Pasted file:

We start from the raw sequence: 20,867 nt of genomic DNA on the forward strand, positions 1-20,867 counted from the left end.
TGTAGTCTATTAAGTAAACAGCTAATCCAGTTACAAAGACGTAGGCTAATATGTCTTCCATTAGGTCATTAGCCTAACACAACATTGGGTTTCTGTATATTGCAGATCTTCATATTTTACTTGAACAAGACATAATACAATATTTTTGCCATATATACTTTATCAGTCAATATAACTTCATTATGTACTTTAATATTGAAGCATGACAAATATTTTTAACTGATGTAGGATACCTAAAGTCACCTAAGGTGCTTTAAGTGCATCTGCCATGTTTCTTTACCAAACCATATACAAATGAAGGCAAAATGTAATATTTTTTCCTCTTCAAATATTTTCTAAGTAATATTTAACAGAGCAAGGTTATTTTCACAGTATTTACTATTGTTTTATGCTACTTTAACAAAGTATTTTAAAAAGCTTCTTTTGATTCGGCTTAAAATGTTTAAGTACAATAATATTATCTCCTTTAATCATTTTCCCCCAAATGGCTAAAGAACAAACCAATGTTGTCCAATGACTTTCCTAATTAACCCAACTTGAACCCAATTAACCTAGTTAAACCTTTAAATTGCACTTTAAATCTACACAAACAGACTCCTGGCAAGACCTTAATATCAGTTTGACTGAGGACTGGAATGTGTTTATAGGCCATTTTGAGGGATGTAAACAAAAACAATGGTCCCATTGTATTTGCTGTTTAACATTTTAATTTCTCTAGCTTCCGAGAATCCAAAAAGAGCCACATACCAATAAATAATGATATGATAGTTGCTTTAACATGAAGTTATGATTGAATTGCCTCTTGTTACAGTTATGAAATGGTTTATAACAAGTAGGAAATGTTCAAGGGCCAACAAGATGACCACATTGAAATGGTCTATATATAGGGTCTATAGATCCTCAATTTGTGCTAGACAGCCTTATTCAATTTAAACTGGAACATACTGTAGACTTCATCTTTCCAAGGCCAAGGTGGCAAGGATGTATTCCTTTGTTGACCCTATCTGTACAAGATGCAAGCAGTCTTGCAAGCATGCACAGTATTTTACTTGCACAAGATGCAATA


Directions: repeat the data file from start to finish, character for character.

We start from the raw sequence: 20,867 nt of genomic DNA on the forward strand, positions 1-20,867 counted from the left end.
TGTAGTCTATTAAGTAAACAGCTAATCCAGTTACAAAGACGTAGGCTAATATGTCTTCCATTAGGTCATTAGCCTAACACAACATTGGGTTTCTGTATATTGCAGATCTTCATATTTTACTTGAACAAGACATAATACAATATTTTTGCCATATATACTTTATCAGTCAATATAACTTCATTATGTACTTTAATATTGAAGCATGACAAATATTTTTAACTGATGTAGGATACCTAAAGTCACCTAAGGTGCTTTAAGTGCATCTGCCATGTTTCTTTACCAAACCATATACAAATGAAGGCAAAATGTAATATTTTTTCCTCTTCAAATATTTTCTAAGTAATATTTAACAGAGCAAGGTTATTTTCACAGTATTTACTATTGTTTTATGCTACTTTAACAAAGTATTTTAAAAAGCTTCTTTTGATTCGGCTTAAAATGTTTAAGTACAATAATATTATCTCCTTTAATCATTTTCCCCCAAATGGCTAAAGAACAAACCAATGTTGTCCAATGACTTTCCTAATTAACCCAACTTGAACCCAATTAACCTAGTTAAACCTTTAAATTGCACTTTAAATCTACACAAACAGACTCCTGGCAAGACCTTAATATCAGTTTGACTGAGGACTGGAATGTGTTTATAGGCCATTTTGAGGGATGTAAACAAAAACAATGGTCCCATTGTATTTGCTGTTTAACATTTTAATTTCTCTAGCTTCCGAGAATCCAAAAAGAGCCACATACCAATAAATAATGATATGATAGTTGCTTTAACATGAAGTTATGATTGAATTGCCTCTTGTTACAGTTATGAAATGGTTTATAACAAGTAGGAAATGTTCAAGGGCCAACAAGATGACCACATTGAAATGGTCTATATATAGGGTCTATAGATCCTCAATTTGTGCTAGACAGCCTTATTCAATTTAAACTGGAACATACTGTAGACTTCATCTTTCCAAGGCCAAGGTGGCAAGGATGTATTCCTTTGTTGACCCTATCTGTACAAGATGCAAGCAGTCTTGCAAGCATGCACAGTATTTTACTTGCACAAGATGCAATA